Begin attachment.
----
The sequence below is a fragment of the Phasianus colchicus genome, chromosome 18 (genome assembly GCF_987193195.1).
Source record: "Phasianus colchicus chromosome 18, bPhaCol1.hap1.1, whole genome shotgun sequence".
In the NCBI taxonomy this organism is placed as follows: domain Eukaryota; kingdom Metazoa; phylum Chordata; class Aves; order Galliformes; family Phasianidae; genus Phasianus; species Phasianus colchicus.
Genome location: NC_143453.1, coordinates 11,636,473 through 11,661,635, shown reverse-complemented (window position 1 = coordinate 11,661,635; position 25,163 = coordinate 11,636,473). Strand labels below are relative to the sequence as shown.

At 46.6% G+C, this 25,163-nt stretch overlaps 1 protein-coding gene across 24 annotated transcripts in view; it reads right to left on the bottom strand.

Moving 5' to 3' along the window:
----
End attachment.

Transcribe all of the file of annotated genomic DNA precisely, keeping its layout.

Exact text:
The sequence below is a fragment of the Phasianus colchicus genome, chromosome 18 (genome assembly GCF_987193195.1).
Source record: "Phasianus colchicus chromosome 18, bPhaCol1.hap1.1, whole genome shotgun sequence".
In the NCBI taxonomy this organism is placed as follows: domain Eukaryota; kingdom Metazoa; phylum Chordata; class Aves; order Galliformes; family Phasianidae; genus Phasianus; species Phasianus colchicus.
Genome location: NC_143453.1, coordinates 11,636,473 through 11,661,635, shown reverse-complemented (window position 1 = coordinate 11,661,635; position 25,163 = coordinate 11,636,473). Strand labels below are relative to the sequence as shown.

At 46.6% G+C, this 25,163-nt stretch overlaps 1 protein-coding gene across 24 annotated transcripts in view; it reads right to left on the bottom strand.

Moving 5' to 3' along the window: